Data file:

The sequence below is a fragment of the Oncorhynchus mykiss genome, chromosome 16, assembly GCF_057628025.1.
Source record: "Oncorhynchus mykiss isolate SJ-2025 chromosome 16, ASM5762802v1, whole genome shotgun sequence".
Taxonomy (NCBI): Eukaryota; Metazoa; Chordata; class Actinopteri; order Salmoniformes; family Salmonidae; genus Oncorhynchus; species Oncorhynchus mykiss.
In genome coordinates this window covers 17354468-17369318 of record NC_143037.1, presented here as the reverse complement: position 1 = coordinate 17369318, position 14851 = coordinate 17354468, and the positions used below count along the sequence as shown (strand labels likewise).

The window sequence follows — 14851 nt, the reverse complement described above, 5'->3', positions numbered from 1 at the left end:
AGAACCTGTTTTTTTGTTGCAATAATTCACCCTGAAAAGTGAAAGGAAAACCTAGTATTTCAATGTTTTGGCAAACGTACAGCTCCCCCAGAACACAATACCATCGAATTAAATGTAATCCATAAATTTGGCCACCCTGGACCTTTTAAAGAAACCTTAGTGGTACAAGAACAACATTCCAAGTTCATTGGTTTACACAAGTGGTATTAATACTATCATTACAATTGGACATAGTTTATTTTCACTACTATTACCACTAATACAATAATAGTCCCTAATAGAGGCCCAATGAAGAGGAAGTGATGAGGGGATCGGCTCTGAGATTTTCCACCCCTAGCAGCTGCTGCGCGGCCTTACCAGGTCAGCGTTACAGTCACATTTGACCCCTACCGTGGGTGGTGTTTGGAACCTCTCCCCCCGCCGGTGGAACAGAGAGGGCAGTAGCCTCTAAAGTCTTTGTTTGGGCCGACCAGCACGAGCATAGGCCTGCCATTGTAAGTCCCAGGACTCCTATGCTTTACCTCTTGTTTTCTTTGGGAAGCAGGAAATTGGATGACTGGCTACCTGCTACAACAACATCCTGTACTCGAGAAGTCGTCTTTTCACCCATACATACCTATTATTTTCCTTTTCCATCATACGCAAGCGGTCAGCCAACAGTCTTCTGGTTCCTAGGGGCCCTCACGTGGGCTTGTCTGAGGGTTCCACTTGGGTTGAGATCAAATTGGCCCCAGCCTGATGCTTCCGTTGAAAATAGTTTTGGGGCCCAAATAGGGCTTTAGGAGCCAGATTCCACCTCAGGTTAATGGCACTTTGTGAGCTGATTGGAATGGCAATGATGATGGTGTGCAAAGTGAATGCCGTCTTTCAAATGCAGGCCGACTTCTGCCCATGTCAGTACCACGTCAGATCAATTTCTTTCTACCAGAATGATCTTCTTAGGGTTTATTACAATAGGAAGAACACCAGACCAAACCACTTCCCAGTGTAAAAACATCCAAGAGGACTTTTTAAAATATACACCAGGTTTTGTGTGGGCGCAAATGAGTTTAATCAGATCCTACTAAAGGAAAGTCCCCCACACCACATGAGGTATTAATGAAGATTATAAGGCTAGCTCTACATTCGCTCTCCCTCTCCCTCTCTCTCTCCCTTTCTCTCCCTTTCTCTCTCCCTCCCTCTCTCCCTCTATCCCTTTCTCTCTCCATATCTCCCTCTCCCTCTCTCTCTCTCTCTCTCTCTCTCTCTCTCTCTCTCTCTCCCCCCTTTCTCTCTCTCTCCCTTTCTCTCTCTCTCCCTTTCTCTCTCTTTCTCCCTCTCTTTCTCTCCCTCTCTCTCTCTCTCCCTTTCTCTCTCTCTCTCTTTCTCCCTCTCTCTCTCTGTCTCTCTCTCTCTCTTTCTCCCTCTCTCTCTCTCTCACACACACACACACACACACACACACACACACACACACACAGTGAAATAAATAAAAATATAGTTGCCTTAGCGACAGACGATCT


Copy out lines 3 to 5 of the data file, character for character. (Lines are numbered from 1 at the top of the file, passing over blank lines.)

Taxonomy (NCBI): Eukaryota; Metazoa; Chordata; class Actinopteri; order Salmoniformes; family Salmonidae; genus Oncorhynchus; species Oncorhynchus mykiss.
In genome coordinates this window covers 17354468-17369318 of record NC_143037.1, presented here as the reverse complement: position 1 = coordinate 17369318, position 14851 = coordinate 17354468, and the positions used below count along the sequence as shown (strand labels likewise).

The window sequence follows — 14851 nt, the reverse complement described above, 5'->3', positions numbered from 1 at the left end: